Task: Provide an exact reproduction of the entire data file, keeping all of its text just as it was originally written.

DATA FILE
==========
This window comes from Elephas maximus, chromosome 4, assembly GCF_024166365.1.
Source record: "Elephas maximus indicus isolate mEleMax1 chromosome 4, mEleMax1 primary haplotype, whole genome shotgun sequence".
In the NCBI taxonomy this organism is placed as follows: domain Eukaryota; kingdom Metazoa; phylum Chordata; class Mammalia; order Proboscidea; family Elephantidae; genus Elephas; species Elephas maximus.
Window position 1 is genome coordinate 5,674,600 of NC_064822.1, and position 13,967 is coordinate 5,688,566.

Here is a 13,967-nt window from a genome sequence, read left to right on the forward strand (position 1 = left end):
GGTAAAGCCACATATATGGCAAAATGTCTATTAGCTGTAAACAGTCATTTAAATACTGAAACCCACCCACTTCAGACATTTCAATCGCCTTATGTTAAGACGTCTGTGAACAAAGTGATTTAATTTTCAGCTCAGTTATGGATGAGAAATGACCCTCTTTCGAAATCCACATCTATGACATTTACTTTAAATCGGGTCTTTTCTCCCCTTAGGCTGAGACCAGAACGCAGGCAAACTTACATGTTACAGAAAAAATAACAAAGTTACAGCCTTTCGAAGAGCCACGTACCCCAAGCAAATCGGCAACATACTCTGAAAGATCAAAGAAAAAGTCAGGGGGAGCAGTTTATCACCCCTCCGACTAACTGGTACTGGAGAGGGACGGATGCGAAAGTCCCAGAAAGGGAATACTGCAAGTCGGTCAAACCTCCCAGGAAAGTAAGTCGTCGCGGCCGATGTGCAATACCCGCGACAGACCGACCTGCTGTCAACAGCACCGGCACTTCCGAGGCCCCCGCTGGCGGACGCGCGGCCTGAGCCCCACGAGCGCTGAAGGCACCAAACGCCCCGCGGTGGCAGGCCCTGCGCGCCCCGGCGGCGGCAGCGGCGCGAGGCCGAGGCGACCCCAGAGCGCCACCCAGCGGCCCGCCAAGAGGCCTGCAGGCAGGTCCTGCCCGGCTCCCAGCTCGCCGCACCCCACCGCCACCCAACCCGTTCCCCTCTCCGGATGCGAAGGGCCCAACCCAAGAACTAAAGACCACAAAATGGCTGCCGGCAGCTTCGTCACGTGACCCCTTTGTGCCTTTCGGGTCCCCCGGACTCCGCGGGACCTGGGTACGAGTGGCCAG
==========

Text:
This window comes from Elephas maximus, chromosome 4, assembly GCF_024166365.1.
Source record: "Elephas maximus indicus isolate mEleMax1 chromosome 4, mEleMax1 primary haplotype, whole genome shotgun sequence".
In the NCBI taxonomy this organism is placed as follows: domain Eukaryota; kingdom Metazoa; phylum Chordata; class Mammalia; order Proboscidea; family Elephantidae; genus Elephas; species Elephas maximus.
Window position 1 is genome coordinate 5,674,600 of NC_064822.1, and position 13,967 is coordinate 5,688,566.

Here is a 13,967-nt window from a genome sequence, read left to right on the forward strand (position 1 = left end):
GGTAAAGCCACATATATGGCAAAATGTCTATTAGCTGTAAACAGTCATTTAAATACTGAAACCCACCCACTTCAGACATTTCAATCGCCTTATGTTAAGACGTCTGTGAACAAAGTGATTTAATTTTCAGCTCAGTTATGGATGAGAAATGACCCTCTTTCGAAATCCACATCTATGACATTTACTTTAAATCGGGTCTTTTCTCCCCTTAGGCTGAGACCAGAACGCAGGCAAACTTACATGTTACAGAAAAAATAACAAAGTTACAGCCTTTCGAAGAGCCACGTACCCCAAGCAAATCGGCAACATACTCTGAAAGATCAAAGAAAAAGTCAGGGGGAGCAGTTTATCACCCCTCCGACTAACTGGTACTGGAGAGGGACGGATGCGAAAGTCCCAGAAAGGGAATACTGCAAGTCGGTCAAACCTCCCAGGAAAGTAAGTCGTCGCGGCCGATGTGCAATACCCGCGACAGACCGACCTGCTGTCAACAGCACCGGCACTTCCGAGGCCCCCGCTGGCGGACGCGCGGCCTGAGCCCCACGAGCGCTGAAGGCACCAAACGCCCCGCGGTGGCAGGCCCTGCGCGCCCCGGCGGCGGCAGCGGCGCGAGGCCGAGGCGACCCCAGAGCGCCACCCAGCGGCCCGCCAAGAGGCCTGCAGGCAGGTCCTGCCCGGCTCCCAGCTCGCCGCACCCCACCGCCACCCAACCCGTTCCCCTCTCCGGATGCGAAGGGCCCAACCCAAGAACTAAAGACCACAAAATGGCTGCCGGCAGCTTCGTCACGTGACCCCTTTGTGCCTTTCGGGTCCCCCGGACTCCGCGGGACCTGGGTACGAGTGGCCAG